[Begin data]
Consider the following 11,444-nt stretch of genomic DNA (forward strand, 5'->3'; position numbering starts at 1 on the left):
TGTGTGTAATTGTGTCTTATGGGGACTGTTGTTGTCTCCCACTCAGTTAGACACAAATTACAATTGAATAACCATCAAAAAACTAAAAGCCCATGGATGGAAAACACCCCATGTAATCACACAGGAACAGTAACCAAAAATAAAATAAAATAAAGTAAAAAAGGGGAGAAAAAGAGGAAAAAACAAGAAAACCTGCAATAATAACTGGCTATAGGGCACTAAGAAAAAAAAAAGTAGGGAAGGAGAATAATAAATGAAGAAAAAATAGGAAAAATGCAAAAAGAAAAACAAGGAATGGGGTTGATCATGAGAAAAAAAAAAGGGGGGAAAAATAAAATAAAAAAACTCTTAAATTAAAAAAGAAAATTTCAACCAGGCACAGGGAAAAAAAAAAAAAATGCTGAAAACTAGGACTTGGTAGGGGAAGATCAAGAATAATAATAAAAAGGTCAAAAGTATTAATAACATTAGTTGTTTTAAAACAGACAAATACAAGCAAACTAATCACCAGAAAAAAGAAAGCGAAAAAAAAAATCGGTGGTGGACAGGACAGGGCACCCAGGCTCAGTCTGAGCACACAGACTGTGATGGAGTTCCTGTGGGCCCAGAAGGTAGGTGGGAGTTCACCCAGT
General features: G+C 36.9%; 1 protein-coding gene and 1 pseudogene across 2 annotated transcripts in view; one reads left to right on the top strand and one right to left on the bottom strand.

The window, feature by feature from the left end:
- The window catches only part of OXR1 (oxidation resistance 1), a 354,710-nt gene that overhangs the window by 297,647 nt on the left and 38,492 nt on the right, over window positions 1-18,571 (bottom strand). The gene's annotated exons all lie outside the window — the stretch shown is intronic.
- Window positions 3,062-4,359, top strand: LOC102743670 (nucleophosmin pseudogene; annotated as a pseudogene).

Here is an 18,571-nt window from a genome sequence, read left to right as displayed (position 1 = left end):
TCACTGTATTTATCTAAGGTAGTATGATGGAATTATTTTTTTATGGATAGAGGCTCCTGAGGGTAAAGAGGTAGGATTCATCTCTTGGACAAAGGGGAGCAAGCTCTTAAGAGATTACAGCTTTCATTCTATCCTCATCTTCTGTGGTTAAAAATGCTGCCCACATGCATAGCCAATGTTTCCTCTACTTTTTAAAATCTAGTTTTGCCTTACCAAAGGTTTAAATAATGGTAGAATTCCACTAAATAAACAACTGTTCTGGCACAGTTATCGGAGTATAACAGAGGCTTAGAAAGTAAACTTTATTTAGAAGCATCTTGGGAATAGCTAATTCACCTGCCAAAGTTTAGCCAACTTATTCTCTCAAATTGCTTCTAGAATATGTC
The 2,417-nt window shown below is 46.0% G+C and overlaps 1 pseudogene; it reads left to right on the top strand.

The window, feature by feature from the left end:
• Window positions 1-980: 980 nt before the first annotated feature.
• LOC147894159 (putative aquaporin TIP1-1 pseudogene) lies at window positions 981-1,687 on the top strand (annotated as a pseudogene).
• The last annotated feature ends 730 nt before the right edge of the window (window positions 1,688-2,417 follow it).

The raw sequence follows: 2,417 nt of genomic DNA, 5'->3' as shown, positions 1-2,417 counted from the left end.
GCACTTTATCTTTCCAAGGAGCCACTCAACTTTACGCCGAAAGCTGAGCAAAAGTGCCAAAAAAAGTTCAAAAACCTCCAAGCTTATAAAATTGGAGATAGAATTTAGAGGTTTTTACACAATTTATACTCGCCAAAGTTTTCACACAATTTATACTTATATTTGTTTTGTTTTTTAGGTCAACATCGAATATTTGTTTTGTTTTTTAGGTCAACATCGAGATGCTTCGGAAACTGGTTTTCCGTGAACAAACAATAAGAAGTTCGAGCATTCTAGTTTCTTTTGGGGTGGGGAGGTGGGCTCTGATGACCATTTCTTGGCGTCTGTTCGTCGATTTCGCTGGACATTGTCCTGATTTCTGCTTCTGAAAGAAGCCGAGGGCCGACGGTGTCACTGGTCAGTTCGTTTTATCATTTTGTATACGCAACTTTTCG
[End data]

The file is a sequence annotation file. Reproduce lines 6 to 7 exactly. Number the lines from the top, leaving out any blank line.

- Window positions 3,062-4,359, top strand: LOC102743670 (nucleophosmin pseudogene; annotated as a pseudogene).

Here is an 18,571-nt window from a genome sequence, read left to right as displayed (position 1 = left end):